Subject, not cost of fees, determines salary premium, study finds

The financial return on university study is determined more by the subject chosen than by tuition fee levels – and is not as high in science subjects as in others, according to a study.

December 4, 2010

Research by Ian Walker, professor of economics at Lancaster University Management School, suggests that although wage growth is stronger for graduates than for non-graduates, there are significant differences related to subject studied, result obtained and the sex of the degree holder.

For example, male graduates who achieve at least a 2:1 degree in law, economics or management can expect a return on their investment of almost 30 per cent, but a man with a science degree of a similar level may see only a 7 per cent return.

Women, meanwhile, do well in all subjects, with an “internal rate of return (IRR)” close to 17 per cent, according Professor Walker’s report in Research in Public Policy.

The IRR is calculated by projecting lifetime earnings excluding tuition fees, tax and other costs while taking on board loans and grants that are on offer, and then estimating the rate of return that would yield an equivalent sum.

“The overwhelming conclusion is that higher fees would not have made much difference – the dominant determinant of the returns to your investment is the subject you study and how hard you study it,” Professor Walker said.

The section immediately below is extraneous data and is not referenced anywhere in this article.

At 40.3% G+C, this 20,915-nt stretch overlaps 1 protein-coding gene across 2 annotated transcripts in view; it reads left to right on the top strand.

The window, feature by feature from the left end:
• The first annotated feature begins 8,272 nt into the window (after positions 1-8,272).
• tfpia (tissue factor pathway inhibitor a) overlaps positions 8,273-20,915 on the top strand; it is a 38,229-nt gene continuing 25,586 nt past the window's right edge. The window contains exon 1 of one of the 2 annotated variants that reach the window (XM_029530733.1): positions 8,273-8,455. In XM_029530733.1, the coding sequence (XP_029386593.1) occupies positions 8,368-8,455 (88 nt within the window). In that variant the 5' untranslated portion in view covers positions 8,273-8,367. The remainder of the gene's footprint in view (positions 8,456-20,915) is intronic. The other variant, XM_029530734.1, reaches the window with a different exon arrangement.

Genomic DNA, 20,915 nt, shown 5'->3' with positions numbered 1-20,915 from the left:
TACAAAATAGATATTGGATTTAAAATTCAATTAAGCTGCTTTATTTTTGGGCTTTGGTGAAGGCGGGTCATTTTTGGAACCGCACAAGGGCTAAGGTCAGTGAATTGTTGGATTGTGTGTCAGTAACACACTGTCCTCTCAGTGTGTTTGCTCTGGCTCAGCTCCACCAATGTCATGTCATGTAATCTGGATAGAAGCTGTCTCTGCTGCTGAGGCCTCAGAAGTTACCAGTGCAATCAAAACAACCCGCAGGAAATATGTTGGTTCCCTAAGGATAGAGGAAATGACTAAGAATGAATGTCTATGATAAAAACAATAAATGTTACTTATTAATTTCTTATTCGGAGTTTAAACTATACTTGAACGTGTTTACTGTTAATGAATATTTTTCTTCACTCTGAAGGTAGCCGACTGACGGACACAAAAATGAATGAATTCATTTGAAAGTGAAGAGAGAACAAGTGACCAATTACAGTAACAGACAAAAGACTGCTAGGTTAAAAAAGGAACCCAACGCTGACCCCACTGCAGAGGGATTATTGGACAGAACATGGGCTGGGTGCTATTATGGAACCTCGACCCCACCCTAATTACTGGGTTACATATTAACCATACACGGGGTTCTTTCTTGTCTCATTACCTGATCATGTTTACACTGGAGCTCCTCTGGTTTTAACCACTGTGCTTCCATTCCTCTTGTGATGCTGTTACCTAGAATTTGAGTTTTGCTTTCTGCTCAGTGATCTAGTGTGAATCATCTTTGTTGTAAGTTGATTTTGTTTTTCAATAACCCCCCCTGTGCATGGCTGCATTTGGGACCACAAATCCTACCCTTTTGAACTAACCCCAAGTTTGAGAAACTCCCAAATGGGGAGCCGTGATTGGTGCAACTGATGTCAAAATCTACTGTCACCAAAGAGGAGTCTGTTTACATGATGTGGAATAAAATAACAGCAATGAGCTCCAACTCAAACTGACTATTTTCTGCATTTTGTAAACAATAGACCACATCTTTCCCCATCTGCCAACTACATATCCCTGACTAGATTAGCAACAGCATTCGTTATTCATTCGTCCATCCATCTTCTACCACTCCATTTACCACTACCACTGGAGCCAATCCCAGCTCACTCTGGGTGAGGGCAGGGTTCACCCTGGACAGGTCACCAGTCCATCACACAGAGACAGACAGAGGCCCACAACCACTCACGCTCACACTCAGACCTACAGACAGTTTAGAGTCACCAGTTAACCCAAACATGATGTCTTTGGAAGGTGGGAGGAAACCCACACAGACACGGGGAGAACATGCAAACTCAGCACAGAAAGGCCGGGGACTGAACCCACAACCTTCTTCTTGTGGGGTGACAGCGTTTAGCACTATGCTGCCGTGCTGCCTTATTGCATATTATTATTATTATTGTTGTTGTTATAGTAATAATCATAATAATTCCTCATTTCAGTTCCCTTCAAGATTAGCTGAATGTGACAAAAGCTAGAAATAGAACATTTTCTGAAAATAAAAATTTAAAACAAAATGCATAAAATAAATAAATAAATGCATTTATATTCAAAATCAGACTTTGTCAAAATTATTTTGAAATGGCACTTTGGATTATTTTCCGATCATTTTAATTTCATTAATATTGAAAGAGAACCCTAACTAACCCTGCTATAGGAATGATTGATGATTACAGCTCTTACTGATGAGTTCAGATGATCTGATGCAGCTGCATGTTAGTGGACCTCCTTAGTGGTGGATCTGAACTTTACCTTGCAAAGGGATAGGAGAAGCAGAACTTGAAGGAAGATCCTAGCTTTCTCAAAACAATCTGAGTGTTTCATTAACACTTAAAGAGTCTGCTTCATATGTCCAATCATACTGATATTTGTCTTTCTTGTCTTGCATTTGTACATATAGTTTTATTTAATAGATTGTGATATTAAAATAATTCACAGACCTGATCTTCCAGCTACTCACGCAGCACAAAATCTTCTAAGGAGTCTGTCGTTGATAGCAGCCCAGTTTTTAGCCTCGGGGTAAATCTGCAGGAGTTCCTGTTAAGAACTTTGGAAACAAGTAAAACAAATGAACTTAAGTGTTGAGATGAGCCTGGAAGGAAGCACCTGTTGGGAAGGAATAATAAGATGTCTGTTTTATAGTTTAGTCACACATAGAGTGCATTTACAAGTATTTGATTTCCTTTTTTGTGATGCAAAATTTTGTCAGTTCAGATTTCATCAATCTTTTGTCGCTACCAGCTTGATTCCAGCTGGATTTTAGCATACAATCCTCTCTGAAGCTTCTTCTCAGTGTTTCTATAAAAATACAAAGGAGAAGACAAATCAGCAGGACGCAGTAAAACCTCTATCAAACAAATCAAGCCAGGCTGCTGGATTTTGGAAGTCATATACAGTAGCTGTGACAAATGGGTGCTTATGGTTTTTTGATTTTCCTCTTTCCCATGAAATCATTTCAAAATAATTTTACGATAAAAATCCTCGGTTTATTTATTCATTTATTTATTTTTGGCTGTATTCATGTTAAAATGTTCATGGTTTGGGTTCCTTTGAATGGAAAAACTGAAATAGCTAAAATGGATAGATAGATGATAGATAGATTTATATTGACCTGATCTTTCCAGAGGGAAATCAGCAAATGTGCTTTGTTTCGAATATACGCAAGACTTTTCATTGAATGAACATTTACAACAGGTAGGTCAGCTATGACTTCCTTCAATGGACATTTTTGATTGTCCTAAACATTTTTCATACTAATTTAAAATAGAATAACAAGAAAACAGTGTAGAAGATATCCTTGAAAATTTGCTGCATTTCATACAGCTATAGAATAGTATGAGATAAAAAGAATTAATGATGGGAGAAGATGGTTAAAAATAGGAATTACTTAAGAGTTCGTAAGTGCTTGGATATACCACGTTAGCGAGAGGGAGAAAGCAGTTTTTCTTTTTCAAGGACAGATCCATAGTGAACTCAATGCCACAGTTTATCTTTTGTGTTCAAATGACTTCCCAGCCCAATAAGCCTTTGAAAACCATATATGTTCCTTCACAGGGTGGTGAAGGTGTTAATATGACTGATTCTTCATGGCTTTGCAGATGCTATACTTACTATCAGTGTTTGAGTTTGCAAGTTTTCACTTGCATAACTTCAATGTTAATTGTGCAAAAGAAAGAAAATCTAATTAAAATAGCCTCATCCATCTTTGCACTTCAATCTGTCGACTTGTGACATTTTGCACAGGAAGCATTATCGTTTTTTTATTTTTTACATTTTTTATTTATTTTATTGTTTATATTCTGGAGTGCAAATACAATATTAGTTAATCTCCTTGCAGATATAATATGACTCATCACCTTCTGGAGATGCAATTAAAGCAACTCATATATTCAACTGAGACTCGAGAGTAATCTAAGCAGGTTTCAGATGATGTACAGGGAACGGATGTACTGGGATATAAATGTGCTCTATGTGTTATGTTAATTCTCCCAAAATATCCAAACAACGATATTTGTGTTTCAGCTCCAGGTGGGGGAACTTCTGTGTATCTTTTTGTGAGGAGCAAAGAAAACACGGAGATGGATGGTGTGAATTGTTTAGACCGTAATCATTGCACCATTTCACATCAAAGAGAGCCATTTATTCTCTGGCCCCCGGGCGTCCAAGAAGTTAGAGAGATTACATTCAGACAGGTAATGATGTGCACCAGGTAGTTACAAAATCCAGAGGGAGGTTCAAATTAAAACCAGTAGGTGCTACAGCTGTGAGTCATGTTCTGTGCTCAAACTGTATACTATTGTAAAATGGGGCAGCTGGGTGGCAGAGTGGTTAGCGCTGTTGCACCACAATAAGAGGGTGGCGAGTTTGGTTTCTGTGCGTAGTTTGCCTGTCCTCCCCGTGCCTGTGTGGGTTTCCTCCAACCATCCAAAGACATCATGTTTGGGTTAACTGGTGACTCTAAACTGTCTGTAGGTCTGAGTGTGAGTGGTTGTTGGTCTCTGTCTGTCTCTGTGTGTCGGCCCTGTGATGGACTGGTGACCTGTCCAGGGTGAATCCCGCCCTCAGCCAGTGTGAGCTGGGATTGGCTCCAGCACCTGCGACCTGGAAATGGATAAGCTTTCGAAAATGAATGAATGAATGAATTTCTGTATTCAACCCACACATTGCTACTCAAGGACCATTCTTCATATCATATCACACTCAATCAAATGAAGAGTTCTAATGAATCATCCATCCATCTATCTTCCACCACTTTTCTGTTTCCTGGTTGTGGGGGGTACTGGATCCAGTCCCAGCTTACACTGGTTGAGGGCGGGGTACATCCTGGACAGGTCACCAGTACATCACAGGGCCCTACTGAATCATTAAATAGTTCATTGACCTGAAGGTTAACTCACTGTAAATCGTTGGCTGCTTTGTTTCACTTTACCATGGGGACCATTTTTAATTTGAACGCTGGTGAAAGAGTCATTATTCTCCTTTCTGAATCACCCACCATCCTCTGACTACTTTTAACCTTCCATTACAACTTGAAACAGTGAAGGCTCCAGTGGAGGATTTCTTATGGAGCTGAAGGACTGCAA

According to the research, the returns gap between graduates and non-graduates is large for most men, except for those who study arts, humanities and social sciences other than economics.

simon.baker@tsleducation.com

You've reached your article limit

Register to continue

Registration is free and only takes a moment. Once registered you can read a total of 6 articles each month, plus:

  • Sign up for the editor's highlights
  • Receive World University Rankings news first
  • Get job alerts, shortlist jobs and save job searches
  • Participate in reader discussions and post comments
Register

Have your say

Log in or register to post comments

Featured Jobs

Assistant Professorship in Behavioural Science LONDON SCHOOL OF ECONOMICS & POLITICAL SCIENCE LSE
Foundation Partnerships Officer LONDON SCHOOL OF ECONOMICS & POLITICAL SCIENCE LSE

Most Commented

James Fryer illustration (8 September 2016)

Some lecturers will rightly encourage forms of student interaction that are impossible for those covering their faces, Eric Heinze argues

University of Oxford students walking on campus

University of Oxford snatches top spot from Caltech in this year’s World University Rankings as Asia’s rise continues

Handwritten essay on table

Universities must pay more attention to the difficulties faced by students, says Daniel Dennehy

Theresa May entering 10 Downing Street, London

The prospect of new grammar schools on the horizon raises big questions for HE, writes Nick Hillman

Nosey man outside window

Head of UK admissions service Mary Curnock Cook addresses concerns that universities might ‘not hear a word’ from applicants